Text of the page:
TOKYO — In the late 1990s, in the thick of the Asian financial crisis, a top Japanese Finance Ministry official turned to his protégé and found him engrossed not in policy documents, but in a chunky volume of the works of Aristotle.
That bookish aide, Haruhiko Kuroda, is set to be approved Friday to become the next Bank of Japan governor, one of the most thankless jobs in a country plagued for decades with economic problems. He will need more than Aristotelian logic to turn years of the central bank’s policies on their head.
The Japanese prime minister, Shinzo Abe, who took office in December, has pointed his finger at the central bank and its seemingly hapless monetary decision-making as the root cause of the country’s economic woes. The bank must take a far tougher stance against deflation, Mr. Abe has demanded, to stem the sluggish profits, spending and investment that have weighed on the Japanese economy since the 1990s.
Mr. Kuroda, 68, is tasked with bringing about a regime change at the bank, something he himself, a critic of the bank, has previously called for. His track record of disparaging the central bank for not doing more to fight deflation as well as a career that has spanned the stodgy halls of Japanese bureaucracy and the negotiation tables of global finance convinced Mr. Abe that he was the man for the job, officials say.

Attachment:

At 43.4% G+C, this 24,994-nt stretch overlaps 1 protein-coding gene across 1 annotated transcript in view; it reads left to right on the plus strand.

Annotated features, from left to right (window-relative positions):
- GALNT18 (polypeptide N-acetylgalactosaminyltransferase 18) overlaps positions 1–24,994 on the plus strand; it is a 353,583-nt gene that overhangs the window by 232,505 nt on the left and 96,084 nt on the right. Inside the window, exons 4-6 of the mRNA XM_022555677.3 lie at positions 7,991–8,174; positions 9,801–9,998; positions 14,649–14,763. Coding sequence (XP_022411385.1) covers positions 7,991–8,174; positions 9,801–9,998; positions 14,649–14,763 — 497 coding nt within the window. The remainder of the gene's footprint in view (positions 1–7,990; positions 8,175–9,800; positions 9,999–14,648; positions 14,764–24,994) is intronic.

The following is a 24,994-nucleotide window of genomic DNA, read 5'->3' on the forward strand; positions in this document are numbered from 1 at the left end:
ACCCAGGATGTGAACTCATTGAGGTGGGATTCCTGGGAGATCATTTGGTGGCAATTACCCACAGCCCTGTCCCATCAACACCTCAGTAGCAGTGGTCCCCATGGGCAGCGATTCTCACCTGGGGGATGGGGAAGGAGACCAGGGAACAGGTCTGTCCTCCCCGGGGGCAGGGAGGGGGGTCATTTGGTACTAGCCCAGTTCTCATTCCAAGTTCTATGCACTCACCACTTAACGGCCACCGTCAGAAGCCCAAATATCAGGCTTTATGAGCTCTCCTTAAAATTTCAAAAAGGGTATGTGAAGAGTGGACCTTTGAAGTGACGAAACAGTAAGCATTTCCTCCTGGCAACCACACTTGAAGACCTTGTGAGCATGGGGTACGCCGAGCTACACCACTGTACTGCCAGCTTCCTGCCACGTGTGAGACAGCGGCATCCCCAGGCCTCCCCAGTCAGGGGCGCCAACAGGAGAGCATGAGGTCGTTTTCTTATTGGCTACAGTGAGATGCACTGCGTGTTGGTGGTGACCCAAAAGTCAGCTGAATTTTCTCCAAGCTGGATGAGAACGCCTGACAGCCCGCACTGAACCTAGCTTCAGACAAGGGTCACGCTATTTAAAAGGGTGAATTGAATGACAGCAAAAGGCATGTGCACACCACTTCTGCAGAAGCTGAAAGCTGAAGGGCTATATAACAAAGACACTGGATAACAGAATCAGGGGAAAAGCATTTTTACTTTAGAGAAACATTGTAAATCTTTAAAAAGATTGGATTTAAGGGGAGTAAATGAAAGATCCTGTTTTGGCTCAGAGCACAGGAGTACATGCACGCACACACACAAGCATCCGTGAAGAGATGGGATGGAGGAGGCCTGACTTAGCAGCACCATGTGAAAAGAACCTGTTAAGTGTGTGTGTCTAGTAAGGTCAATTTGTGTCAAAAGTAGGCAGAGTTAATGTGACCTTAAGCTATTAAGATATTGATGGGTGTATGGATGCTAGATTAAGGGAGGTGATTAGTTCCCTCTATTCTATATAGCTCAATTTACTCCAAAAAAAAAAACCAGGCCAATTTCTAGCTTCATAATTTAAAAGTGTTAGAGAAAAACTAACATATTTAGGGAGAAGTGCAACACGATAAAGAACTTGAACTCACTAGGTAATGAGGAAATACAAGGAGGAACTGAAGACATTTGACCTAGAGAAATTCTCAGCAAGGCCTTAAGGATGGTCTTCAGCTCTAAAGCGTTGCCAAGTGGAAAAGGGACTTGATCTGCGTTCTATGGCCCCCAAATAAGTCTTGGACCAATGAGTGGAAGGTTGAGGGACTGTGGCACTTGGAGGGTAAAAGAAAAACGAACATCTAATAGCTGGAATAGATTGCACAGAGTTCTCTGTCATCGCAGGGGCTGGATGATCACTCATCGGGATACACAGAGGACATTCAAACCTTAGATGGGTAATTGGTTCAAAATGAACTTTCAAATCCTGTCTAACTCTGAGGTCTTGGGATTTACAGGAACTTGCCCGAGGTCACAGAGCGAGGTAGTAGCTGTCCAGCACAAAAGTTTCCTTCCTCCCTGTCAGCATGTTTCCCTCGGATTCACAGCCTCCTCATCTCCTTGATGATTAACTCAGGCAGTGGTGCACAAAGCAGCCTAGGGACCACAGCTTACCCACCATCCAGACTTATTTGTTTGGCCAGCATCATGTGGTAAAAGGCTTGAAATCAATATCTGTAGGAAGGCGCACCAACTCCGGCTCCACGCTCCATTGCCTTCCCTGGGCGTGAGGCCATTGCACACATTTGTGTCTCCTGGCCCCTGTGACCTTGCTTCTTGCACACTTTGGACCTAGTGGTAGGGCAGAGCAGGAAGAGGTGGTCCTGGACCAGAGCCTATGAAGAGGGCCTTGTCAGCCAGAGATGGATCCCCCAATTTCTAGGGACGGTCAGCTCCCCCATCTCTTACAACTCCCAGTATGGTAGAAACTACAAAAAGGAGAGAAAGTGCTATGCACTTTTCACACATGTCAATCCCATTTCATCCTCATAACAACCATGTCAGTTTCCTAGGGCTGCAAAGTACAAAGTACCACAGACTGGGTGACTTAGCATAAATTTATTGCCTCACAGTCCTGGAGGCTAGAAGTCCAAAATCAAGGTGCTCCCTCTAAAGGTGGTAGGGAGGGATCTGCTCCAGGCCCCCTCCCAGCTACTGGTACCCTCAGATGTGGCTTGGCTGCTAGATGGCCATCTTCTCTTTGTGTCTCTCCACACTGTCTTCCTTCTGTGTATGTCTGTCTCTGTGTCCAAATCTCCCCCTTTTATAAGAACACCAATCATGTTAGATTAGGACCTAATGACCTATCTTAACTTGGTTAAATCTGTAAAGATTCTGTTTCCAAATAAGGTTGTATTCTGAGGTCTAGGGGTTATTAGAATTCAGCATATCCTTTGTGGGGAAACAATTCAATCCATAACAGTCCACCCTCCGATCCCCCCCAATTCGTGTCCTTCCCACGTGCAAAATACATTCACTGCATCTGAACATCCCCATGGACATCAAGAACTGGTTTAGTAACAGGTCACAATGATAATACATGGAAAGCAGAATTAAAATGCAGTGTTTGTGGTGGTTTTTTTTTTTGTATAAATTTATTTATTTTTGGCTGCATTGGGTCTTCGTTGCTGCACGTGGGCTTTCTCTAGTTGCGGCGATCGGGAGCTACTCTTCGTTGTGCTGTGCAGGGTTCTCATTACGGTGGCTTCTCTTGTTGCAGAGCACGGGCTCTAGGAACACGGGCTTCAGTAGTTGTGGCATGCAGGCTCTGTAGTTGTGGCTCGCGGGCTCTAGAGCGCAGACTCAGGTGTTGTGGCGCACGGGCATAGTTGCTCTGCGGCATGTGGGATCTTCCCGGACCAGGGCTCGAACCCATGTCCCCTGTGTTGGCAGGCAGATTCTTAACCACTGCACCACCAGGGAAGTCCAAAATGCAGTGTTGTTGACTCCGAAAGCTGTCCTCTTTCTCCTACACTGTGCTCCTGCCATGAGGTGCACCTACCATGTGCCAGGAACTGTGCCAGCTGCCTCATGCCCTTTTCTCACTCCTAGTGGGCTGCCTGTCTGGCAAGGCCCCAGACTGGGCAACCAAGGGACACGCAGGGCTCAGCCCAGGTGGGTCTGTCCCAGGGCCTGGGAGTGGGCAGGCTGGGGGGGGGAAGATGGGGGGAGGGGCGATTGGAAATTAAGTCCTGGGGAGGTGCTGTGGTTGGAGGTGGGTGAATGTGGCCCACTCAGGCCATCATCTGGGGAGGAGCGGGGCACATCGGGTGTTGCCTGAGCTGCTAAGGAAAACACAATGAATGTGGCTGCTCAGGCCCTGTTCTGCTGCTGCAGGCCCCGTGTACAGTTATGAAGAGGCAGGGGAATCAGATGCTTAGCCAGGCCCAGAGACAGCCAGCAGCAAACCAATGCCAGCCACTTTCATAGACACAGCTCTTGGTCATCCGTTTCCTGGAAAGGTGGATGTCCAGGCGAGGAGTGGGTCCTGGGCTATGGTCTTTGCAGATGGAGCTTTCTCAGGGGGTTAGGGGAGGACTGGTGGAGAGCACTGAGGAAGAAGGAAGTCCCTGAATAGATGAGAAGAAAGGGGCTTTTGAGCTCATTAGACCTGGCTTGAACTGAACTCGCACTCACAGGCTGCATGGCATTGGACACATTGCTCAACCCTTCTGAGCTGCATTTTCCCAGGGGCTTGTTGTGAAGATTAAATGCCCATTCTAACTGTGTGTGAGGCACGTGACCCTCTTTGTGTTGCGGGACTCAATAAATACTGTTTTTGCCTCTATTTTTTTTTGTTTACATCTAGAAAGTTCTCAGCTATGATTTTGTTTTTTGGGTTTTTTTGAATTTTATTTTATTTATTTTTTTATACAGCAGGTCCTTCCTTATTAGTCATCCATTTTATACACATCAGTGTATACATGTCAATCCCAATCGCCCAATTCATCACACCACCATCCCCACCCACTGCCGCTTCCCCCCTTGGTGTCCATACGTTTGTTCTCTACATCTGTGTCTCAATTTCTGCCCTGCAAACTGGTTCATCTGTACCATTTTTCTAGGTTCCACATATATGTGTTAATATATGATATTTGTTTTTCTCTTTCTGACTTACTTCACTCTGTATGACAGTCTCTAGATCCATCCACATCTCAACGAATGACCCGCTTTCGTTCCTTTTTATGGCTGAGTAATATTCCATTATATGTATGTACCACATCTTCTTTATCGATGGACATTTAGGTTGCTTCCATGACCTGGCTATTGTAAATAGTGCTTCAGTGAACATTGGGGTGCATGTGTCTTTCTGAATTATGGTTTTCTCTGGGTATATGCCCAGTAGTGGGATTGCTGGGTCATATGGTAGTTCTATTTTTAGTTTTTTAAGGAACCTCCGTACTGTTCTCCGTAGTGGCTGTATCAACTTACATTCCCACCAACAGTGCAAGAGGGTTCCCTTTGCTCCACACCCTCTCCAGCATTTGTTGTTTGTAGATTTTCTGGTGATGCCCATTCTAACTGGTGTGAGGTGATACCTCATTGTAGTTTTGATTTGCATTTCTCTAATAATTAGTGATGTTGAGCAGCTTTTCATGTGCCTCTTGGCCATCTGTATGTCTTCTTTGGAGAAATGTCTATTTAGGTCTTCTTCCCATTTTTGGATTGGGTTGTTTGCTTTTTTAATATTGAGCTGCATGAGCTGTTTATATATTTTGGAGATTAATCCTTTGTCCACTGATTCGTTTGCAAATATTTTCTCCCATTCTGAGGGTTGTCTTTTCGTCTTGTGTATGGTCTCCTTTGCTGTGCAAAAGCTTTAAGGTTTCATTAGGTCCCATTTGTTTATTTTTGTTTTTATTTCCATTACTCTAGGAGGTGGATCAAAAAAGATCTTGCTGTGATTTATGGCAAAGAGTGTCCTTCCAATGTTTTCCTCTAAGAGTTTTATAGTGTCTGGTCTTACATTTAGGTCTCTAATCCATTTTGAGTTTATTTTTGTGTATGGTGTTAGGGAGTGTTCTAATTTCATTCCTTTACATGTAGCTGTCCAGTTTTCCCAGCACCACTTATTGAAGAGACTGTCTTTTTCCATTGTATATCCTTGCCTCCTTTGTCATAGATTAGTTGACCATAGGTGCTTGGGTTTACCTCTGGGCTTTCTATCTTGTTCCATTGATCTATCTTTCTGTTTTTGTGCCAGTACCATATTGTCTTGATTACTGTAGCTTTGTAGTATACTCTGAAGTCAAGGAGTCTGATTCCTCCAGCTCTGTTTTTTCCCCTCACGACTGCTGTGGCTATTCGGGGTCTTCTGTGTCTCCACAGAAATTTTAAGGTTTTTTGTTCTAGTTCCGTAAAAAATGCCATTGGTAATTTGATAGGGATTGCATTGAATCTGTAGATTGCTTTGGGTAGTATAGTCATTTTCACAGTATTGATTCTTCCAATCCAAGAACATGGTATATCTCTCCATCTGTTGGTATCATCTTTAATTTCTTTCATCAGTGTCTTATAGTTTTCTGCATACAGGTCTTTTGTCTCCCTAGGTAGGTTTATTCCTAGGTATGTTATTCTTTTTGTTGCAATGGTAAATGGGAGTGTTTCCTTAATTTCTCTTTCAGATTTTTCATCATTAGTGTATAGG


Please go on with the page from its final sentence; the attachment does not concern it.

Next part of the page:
“Speed is of the utmost importance,” Mr. Kuroda told a parliamentary hearing earlier this week. “I intend to pursue bold monetary easing, both in scale and in quality.”
It will be a tough job, though one that offers a chance to right the Bank of Japan’s blemished history of missteps and blunders in attempting to right one of the world’s major economies.
The Bank of Japan’s woes reach back to the mid-1980s, when it lowered interest rates to prop up an economy reeling from a rapidly strengthening yen. And despite signs that the easy money was helping to fuel a spectacular bubble economy, the bank kept interest rates low, finally tightening policy in 1989. By that time, stock and land prices had more than quadrupled from five years earlier.